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I'm trying to create a permutation of a multidimensional array in classic asp (vbscript) and I'm seriously stuck. I've tried several functions of my own and also tried copying several php versions over, but I often end up with something that either goes into a buffer overflow / infinite recursion or I get results that are more like a combination than a permutation, if I understand the differences correctly.

Lets say it's for a shirt. The shirt can have colors, sizes, and styles. (The actual system allows for any number of "groups" of options (think color, size, etc) and also any number of options within each group (each particular size, each particular color,etc).

For example:

small   med         lg      xl
red     blue        green   white
pocket  no-pocket

Note that the number of elements in either dimension of the array are unknown beforehand; also, not all second dimensions will have the same number of elements.

I need to iterate through each possible unique option that contains an option from each row. In this particular example, there would be 32 options (because I need to ignore results that have an empty value for any given option, since asp doesn't really handle a jagged array the way I would expect. So: small red pocket small red no-pocket small blue pocket small blue no-pocket etc.

Once I have this part done, I'll need to integrate it with some IDs from the database, but I'm fairly sure I can do that part on my own. It's the recursive function that's killing me.

Anyone able to point me in a good starting place or help me out? Any help is MUCH appreciated!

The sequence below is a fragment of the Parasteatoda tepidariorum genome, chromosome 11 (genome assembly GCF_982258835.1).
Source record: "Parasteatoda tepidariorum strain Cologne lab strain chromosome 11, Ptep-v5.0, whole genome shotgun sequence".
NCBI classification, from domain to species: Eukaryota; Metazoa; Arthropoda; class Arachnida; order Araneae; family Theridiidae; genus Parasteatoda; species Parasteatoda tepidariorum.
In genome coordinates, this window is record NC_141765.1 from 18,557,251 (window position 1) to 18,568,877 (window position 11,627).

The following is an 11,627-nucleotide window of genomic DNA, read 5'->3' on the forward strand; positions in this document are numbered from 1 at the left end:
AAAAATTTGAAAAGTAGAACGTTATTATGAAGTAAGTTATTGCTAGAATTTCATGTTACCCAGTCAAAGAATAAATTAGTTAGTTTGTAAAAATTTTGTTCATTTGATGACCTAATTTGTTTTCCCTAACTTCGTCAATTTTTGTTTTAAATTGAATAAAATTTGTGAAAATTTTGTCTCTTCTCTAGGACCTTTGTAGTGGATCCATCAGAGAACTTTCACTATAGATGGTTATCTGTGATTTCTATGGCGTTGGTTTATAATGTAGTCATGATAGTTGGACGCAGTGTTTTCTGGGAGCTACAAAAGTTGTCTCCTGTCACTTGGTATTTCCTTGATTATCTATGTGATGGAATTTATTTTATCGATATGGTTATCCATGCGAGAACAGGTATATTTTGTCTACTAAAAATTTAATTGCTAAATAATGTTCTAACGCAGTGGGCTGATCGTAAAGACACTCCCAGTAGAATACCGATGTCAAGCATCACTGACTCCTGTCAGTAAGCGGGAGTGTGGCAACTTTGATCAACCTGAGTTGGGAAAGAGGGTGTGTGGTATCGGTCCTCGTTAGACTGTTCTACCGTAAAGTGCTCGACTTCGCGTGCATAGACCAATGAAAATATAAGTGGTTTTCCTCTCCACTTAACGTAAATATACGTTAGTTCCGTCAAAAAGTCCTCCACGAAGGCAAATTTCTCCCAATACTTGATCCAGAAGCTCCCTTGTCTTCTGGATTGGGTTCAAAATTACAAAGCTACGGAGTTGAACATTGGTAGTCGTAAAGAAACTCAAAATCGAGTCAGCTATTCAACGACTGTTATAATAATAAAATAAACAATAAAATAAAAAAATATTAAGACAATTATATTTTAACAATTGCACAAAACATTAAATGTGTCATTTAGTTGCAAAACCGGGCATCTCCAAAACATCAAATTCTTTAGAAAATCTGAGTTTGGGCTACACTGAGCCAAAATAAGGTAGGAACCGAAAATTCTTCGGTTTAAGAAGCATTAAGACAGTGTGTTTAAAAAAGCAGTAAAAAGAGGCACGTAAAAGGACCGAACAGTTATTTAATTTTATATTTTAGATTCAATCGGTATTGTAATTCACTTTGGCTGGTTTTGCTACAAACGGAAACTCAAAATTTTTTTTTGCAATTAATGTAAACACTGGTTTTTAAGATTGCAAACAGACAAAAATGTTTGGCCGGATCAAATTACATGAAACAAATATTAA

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3 Answers 3

up vote 2 down vote accepted

To avoid problems of terminology: I wrote a small program:

  Dim aaItems : aaItems = Array( _
      Array( "small", "med", "lg", "xl" ) _
    , Array( "red", "blue", "green", "white" ) _
    , Array( "pocket", "no-pocket" ) _
  )

  Dim oOdoDemo : Set oOdoDemo = New cOdoDemo.init( aaItems )
  oOdoDemo.run 33

and that's its output:

  0: small red pocket
  1: small red no-pocket
  2: small blue pocket
  3: small blue no-pocket
  4: small green pocket
  5: small green no-pocket
  6: small white pocket
  7: small white no-pocket
  8: med red pocket
  9: med red no-pocket
 10: med blue pocket
 11: med blue no-pocket
 12: med green pocket
 13: med green no-pocket
 14: med white pocket
 15: med white no-pocket
 16: lg red pocket
 17: lg red no-pocket
 18: lg blue pocket
 19: lg blue no-pocket
 20: lg green pocket
 21: lg green no-pocket
 22: lg white pocket
 23: lg white no-pocket
 24: xl red pocket
 25: xl red no-pocket
 26: xl blue pocket
 27: xl blue no-pocket
 28: xl green pocket
 29: xl green no-pocket
 30: xl white pocket
 31: xl white no-pocket
 32: small red pocket

If that looks like a seed to a solution of your problem, just say so and I will post the code for the cOdoDemo class.

Code for cOdoDemo:

'' cOdoDemo - Q&D combinations generator (odometer approach)
'
' based on ideas from:
'  !! http://www.quickperm.org/index.php
'  !! http://www.ghettocode.net/perl/Buzzword_Generator
'  !! http://www.dreamincode.net/forums/topic/107837-vb6-combinatorics-lottery-problem/
'  !! http://stackoverflow.com/questions/127704/algorithm-to-return-all-combinations-of-k-elements-from-n
Class cOdoDemo

Private m_nPlaces    ' # of places/slots/digits/indices
Private m_nPlacesUB  ' UBound (for VBScript only)
Private m_aLasts     ' last index for each place => carry on
Private m_aDigits    ' the digits/indices to spin around

Private m_aaItems    ' init: AoA containing the elements to spin
Private m_aWords     ' one result: array of combined